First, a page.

Besides the target related to reducing travel time the introduction of an additional public transport system also gives the opportunity to real estate development on new areas with multimodal access.
The integrated Deltametropolis transport system
The backbone of the future Deltametropolis transport system is a circular network of railways, highways and Transrapid (MagLev), connecting the cities around a green countryside. The railway system links the central stations of cities and suburbs. The highway system is situated at the inner circle of cities and suburbs. Around the cities a tangential highway system is connected with the innercircle highway. The Transrapid is also situated at the innercircle. The alignment will be bundled with the highway system. The stations of the Transrapid will be situated at the outskirts of the cities. They will be connected by metro, light rail or shuttle with the inner cities, business districts and central railway stations. The Transrapid stations are accessible from the highway system as well as from the urban road system. So, the Transrapid stations can also be used as transferia (transferpoints) to facilitate seamless multimobility.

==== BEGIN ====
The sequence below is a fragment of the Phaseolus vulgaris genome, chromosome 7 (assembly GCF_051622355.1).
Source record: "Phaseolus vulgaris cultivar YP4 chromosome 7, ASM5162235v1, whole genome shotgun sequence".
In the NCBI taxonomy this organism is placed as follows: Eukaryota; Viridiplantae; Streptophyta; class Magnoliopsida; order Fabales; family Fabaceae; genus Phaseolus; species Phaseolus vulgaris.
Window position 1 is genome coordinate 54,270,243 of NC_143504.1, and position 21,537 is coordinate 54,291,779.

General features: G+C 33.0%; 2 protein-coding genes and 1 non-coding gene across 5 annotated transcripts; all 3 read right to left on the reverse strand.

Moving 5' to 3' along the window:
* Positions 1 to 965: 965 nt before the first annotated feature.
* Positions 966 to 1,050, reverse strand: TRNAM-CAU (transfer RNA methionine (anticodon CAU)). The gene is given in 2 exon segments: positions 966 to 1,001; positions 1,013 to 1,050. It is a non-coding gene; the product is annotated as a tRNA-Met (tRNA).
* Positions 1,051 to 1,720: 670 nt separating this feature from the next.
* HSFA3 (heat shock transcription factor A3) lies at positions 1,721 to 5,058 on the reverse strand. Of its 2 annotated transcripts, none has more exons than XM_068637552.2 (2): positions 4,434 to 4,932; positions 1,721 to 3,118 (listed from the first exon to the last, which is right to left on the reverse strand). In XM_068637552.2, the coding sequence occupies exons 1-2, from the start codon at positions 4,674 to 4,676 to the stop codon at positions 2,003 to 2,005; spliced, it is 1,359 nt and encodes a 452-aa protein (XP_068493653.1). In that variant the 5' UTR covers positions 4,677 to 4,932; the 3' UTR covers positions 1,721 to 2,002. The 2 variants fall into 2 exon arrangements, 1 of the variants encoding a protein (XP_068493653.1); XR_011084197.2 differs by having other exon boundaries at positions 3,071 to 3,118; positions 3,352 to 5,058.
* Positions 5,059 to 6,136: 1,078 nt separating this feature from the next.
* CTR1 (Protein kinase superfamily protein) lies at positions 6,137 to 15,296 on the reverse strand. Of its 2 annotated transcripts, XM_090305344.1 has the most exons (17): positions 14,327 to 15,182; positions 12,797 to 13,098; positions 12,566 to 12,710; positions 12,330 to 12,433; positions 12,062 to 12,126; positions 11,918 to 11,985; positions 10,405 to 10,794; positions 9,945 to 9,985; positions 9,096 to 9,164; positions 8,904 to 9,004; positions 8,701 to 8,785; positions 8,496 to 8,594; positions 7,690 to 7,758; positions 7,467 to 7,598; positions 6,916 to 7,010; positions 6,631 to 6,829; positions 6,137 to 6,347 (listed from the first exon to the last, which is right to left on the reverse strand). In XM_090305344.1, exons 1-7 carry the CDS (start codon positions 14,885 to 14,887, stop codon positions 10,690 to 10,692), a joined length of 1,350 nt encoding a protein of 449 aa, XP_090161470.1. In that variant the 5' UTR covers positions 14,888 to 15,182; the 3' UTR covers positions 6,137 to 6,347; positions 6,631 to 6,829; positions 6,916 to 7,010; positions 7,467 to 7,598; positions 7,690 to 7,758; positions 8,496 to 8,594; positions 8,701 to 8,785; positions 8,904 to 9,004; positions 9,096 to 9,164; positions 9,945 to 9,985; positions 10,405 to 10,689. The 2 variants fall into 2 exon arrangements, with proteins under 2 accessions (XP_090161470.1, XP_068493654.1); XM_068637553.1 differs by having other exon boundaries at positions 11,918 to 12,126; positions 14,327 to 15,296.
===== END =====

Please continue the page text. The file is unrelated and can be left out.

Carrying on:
During the last decade the demand of real estate with multimodal accessibility is steadily growing. Within Deltametropolis the availabale capacity is limited though. Transrapid stations along the (tangential) highways in the outskirts of the cities, combined with real estate capacity, can provide in the demand. Real estate development of multimodal assessible locations has been proved succesful (Amsterdam Zuidas, Schiphol, Rotterdam Alexandrium). It seems that this development brings up new growth centres. The capacity of the pedestrian catchment area of a Transrapid station is ca. 150.000 m2 offices floor space, 500-1500 houses and 4000-10.000 m2 shops and leisure floor space. The needed parking capacity is 4000-6000.
Forecasting trips and modal split